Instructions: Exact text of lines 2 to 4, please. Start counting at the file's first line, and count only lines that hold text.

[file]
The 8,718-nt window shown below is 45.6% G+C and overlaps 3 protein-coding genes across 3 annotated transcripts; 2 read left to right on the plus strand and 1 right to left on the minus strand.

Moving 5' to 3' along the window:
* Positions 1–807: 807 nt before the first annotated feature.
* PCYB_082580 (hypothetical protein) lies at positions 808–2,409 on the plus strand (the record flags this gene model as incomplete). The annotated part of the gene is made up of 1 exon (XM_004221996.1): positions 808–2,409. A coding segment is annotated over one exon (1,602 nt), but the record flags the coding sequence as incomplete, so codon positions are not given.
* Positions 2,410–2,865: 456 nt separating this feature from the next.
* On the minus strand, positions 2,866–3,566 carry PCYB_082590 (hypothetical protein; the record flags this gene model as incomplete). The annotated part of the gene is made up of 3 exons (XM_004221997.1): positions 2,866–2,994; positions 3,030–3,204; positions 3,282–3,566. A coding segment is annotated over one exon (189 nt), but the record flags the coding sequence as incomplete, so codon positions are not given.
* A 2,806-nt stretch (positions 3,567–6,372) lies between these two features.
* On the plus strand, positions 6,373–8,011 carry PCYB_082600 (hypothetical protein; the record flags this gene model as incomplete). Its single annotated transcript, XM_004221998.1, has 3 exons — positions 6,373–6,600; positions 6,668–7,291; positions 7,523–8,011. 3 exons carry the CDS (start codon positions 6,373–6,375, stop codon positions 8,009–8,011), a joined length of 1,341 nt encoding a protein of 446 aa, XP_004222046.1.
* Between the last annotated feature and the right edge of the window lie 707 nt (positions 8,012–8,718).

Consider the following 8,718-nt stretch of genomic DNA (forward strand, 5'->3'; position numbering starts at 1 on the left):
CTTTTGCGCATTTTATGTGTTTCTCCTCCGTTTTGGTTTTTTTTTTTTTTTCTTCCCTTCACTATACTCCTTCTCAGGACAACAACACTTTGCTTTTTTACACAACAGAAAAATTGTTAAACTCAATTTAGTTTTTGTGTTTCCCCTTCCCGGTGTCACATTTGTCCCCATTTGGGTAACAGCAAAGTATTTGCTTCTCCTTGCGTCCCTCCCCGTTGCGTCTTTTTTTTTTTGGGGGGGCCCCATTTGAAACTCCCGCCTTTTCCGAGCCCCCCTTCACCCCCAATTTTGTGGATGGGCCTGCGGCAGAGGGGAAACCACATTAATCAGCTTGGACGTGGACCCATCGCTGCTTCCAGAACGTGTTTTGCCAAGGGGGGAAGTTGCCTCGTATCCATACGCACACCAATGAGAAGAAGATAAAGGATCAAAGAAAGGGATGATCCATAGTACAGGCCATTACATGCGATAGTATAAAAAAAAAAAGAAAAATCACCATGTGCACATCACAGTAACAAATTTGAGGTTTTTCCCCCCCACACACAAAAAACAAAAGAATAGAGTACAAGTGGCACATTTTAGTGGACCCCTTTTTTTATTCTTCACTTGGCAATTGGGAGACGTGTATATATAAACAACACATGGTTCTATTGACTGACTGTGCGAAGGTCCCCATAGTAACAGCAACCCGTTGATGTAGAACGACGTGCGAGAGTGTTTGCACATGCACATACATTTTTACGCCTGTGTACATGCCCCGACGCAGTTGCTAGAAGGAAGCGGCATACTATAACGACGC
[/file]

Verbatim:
Moving 5' to 3' along the window:
* Positions 1–807: 807 nt before the first annotated feature.
* PCYB_082580 (hypothetical protein) lies at positions 808–2,409 on the plus strand (the record flags this gene model as incomplete). The annotated part of the gene is made up of 1 exon (XM_004221996.1): positions 808–2,409. A coding segment is annotated over one exon (1,602 nt), but the record flags the coding sequence as incomplete, so codon positions are not given.